Ian Copestick

A Habit Waits for No Man


The sound of burglar alarms mixed in with the sound of the ambulances coming to collect the dead and injured.


Through the massed crowds of black, white, Asian and all mixed races in-between, I could see him, Paul, sprinting up a side street with a laptop computer under each arm.

The riot vans screeched to a halt in the market square and armored police leapt from the sliding doors, Heckler and Koch submachine guns in hand. They let off a few rounds into the air, as a warning.


The shots didn’t sound like they did in the movies, they sounded flatter, almost like the sound had been cut off halfway.


The next round of bullets weren’t warning anybody. I saw people fall. Young girls dressed in miniskirts, their legs spread and knickers showing but strangely I didn’t feel horny at all.

Old men with their trousers up to their armpits, cardigans suddenly sprouting flowers of blood. Bright red, like poppies against the grey wool.

The people didn’t fall like they did in the movies either, there was no histrionics, they just fell, like puppets whose strings had just been snipped by scissors.

I turned my head, not being able to stand so much horror.

Then I came to my senses and started to run.

In the car park at the end of the pedestrianised section, I met up with Paul.

“Well, where the fuck are we going to sell these then?”

“At the moment, Paul, that’s the least of our fucking problems, don’t you think?”

“Okay Mister fucking Smart Arse, how are we going to score then?”

“I don’t mean to alarm you, mate, but it seems like getting away from the coppers is the most main thing. Where we’re going to score doesn’t seem so important at the moment.”

“Well it will be in a couple of fucking hours…”

Suddenly I saw the point of his argument. It didn’t matter if the world was about to end, we still needed drugs, and we would still for the foreseeable future.

“Well shit, do you think that the pawnbrokers will still be open,or should we just try Broady?”

“The pawnbrokers is on the way, so we’ll try them first, eh?”

My sickness was on its way, so I couldn’t be bothered to argue with Paul anymore. Anyway he was right, to get to Broady’s, we’d have to go past the pawnbrokers. So why not give it a shot?

Just because there was a state of emergency at hand, and there were armed forces in the streets, people still needed their drugs. A habit waits for no man.

As we walked up Picadilly we could hear the shots in the background.


I didn’t know who they were shooting at, or why. It had to be the so-called forces of law and order who were doing the shooting. It had been happening more and more over the last few years. At first they blamed it on the Muslims, counter-terrorism they called it.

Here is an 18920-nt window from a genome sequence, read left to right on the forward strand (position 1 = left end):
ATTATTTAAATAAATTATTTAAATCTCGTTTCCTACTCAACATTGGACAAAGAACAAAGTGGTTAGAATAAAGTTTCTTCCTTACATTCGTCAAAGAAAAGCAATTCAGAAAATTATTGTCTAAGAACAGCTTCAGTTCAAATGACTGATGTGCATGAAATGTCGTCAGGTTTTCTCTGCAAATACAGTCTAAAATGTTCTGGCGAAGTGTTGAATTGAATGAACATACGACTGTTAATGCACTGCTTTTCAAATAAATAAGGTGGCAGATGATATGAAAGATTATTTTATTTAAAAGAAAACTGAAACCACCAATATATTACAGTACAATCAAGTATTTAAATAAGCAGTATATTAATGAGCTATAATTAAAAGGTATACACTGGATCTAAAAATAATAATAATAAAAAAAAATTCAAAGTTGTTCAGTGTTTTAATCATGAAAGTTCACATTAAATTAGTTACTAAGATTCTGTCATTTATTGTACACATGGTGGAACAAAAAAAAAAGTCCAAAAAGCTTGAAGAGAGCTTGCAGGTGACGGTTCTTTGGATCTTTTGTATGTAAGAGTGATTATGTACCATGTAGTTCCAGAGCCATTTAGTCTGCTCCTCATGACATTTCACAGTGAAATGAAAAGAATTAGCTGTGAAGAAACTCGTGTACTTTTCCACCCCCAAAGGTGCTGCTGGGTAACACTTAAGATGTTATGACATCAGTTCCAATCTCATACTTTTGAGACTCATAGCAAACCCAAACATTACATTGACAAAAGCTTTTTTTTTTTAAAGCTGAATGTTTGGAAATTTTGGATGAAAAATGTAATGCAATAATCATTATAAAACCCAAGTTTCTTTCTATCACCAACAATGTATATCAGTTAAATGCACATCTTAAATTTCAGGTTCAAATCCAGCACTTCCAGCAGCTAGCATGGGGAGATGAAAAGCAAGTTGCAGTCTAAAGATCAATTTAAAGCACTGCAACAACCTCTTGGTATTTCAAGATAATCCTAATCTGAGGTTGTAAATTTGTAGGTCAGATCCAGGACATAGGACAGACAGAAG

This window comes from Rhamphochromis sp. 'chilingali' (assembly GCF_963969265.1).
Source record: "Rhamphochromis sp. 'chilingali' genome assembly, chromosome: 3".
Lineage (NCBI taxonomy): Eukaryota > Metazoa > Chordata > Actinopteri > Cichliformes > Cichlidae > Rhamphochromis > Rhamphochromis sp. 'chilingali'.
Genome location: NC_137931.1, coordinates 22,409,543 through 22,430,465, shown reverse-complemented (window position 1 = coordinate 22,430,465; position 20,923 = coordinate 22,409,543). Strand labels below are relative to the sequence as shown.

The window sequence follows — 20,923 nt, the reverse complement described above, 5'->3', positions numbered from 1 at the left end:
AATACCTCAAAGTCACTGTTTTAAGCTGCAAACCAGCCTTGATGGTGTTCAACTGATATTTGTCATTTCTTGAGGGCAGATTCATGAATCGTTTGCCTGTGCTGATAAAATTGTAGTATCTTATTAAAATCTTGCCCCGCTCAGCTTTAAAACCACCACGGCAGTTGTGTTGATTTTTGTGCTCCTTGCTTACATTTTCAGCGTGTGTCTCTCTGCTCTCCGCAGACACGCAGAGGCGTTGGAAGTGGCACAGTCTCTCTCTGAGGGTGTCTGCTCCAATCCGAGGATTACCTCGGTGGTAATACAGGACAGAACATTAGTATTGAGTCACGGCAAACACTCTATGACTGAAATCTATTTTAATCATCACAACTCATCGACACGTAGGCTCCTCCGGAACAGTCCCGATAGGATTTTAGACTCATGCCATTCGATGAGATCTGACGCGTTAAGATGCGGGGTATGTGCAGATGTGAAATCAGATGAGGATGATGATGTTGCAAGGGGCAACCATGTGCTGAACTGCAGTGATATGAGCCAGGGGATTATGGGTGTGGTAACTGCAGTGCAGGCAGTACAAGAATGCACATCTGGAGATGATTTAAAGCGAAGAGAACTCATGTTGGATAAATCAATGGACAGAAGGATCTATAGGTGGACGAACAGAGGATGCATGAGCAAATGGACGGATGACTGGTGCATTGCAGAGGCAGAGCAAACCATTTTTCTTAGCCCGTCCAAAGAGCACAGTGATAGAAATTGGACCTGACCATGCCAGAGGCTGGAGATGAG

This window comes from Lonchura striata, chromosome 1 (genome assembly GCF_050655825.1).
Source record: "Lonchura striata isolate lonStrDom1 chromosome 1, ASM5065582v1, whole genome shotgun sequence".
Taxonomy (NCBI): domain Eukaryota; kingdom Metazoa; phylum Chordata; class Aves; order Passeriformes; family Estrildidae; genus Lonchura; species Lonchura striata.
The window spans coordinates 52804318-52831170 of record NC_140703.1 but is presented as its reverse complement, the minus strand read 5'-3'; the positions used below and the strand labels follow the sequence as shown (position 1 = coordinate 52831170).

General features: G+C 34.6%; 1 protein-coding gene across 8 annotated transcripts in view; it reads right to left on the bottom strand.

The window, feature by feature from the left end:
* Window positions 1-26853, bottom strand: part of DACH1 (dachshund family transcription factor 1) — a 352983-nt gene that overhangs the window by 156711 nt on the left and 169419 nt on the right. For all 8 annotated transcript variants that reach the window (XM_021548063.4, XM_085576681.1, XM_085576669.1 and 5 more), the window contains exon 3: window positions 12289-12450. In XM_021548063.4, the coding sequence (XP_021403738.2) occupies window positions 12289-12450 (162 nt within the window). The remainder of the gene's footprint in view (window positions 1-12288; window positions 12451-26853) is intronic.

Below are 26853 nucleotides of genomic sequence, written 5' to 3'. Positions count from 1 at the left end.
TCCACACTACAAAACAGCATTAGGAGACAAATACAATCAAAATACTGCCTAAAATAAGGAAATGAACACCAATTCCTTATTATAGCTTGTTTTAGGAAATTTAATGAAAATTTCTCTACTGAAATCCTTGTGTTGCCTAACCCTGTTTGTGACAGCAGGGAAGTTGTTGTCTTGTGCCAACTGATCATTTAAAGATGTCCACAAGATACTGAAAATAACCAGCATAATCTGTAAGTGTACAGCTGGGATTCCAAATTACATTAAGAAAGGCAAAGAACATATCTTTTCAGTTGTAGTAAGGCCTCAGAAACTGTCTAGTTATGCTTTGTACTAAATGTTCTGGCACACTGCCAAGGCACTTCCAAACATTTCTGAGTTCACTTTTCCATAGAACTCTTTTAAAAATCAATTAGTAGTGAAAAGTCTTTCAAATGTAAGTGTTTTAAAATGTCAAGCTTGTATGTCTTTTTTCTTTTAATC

The thing is though, those of us who know who the big time dealers noticed that a surprising number of them seemed to get killed along with the so-called terrorists.

Then the coppers took over the dealing, well so they say. I’m just small time and that’s all I want to be, but from what I’ve heard all of the big time dealers are coppers now.

Then the curfew came into effect. I can almost understand that, I mean, the little fuckers were getting out of control. I myself got a kicking a couple of times off the little bastards.

I know that things are pretty bad, but the way it’s shown on the TV, you wouldn’t dare come out at night.



It was almost like percussion, keeping the beat as we continued up the street.

Some people have told me that a lot of the gunshots you hear are just the coppers firing up into the air, just to keep the people scared, but I don’t know. Those poor fuckers I saw falling in the square, they weren’t acting, that’s for sure.

Anyway, end of the world or not, the Jewish pawnbrokers were still open for business.

Paul did the business, he’s a lot better with the blarney than I am. I always say, if things had been different, he would’ve made a brilliant salesman. No shit, he could sell sand to Arabs, or ice to Eskimos.

He walked out of the pawnbrokers with £200 in his hand, then headed straight to Broady’s.


Up the piss stinking staircase we went.


Up to the seventh floor, Broady used to sell shitty, little £10 deals. Before all the “hostilities” started, you could have got twice as much from him as you did now. But, like all businessmen, he knew how to turn every bit of turmoil to his advantage.


After a while it was like you almost didn’t hear the gunshots anymore.

They were just something happening in the background, like a radio used to be.


At the bottom of the tower block, we peeled off to the left, heading towards Paul’s squat. Well, I say Paul’s, but it was his and anybody else’s who needed to shoot up whilst they were in the neighbourhood.


I think it must have been the last KOFF! that got him.

Paul dropped in front of me.

“Come on mate, stop pissing about!”

Paul just lay there, a small patch of blood blooming on his jacket.


“Shut the fuck up!” I shouted.

It seemed to me that now they’d done their job, they could at least shut up for a bit.

I thought about the drugs in Paul’s pocket.

Then I felt guilty about thinking about the drugs in his pocket.


It was then I felt a hot, piercing pain in my side, almost as if I’d been stabbed with a red hot knife.


I looked down and saw a mess of red stuff coming out of me.


I slumped over to one side. I didn’t mean to, I just couldn’t help it.


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